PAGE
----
Lord Nick Bourne, the Minister for Faith and Integration, has announced a government grant of £50,000 to Stamford Hill Shomrim, the Jewish neighbourhood watch patrol, to improve the reporting of antisemitic hate crime. Lord Bourne, a steadfast friend of the Jewish community, visited Shomrim and the charedi community in Stamford Hill to make this important announcement and to demonstrate his appreciation for Shomrim’s work. We applaud his strong commitment to fighting antisemitism.
This additional funding is particularly timely in light of the continuing antisemitic attacks on the charedi community. Charedi Jews are particularly recognisable and therefore are frequently victimised by antisemites. They are also rendered easy targets as during Jewish festivals and the sabbath, the only way for them to contact the police is to find a police officer.
The lack of attention to the charedi community led us to recommend to the Home Office that direct engagement with the charedi community over antisemitic crime should be made a priority, which the Home Office accepted and included in the government’s Hate Crime Action Plan.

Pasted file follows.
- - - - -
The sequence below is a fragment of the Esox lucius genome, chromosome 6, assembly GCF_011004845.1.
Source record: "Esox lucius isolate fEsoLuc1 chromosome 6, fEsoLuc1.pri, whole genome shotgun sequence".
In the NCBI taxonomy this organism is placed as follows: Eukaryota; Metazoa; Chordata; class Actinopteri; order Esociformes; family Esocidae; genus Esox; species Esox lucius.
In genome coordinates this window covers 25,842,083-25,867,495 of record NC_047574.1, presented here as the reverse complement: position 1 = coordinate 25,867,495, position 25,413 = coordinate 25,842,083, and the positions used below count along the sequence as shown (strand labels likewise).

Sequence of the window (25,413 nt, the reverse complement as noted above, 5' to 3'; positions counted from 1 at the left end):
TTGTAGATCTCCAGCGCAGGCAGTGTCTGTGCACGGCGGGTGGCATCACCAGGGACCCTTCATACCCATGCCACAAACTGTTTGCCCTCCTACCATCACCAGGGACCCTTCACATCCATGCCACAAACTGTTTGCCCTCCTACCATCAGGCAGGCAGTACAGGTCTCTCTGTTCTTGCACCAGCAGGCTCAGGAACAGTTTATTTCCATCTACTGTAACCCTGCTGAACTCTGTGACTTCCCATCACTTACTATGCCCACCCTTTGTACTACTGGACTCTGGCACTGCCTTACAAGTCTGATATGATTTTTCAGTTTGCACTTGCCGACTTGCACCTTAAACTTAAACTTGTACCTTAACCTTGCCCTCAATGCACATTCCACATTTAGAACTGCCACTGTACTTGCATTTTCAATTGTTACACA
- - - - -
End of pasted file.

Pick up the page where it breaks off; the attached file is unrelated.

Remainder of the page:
Last year, a crime recording drive by Shomrim revealed horrifyingly-common antisemitic crime targeting charedi Jews, ranging from schoolchildren being attacked to women being chased through the streets, all motivated by antisemitism clearly expressed by the attackers. Sadly, the crime recording drive was too taxing on Shomrim’s resources and had to stop, but with this much-needed new grant, Shomrim will be much better resourced to combat antisemitism and to measure the true extent of antisemitic hate crime.
Over the years, Shomrim have emerged as the gold standard in community policing. Working closely with local officers from the Metropolitan Police Service, Shomrim’s volunteers patrol non-stop, frequently apprehending antisemitic criminals as well as thieves, vandals and other criminals, resulting in an appreciable fall in overall crime in the areas in which they operate. Greatly appreciated by the local community, both Jewish and non-Jewish, Shomrim also provide valuable services, such as helping to locate people who go missing, many of whom are vulnerable and need to be found extremely fast. Having won the praise of outgoing Commissioner of Police of the Metropolis, Sir Bernard Hogan-Howe, Shormim has emerged as a template for engaging with local communities and creating a truly effective neighbourhood watch scheme.
We greatly admire Shomrim and the valuable work they do protecting the Jewish community and the general public, and we commend Lord Bourne for his firm support for Shomrim’s work.
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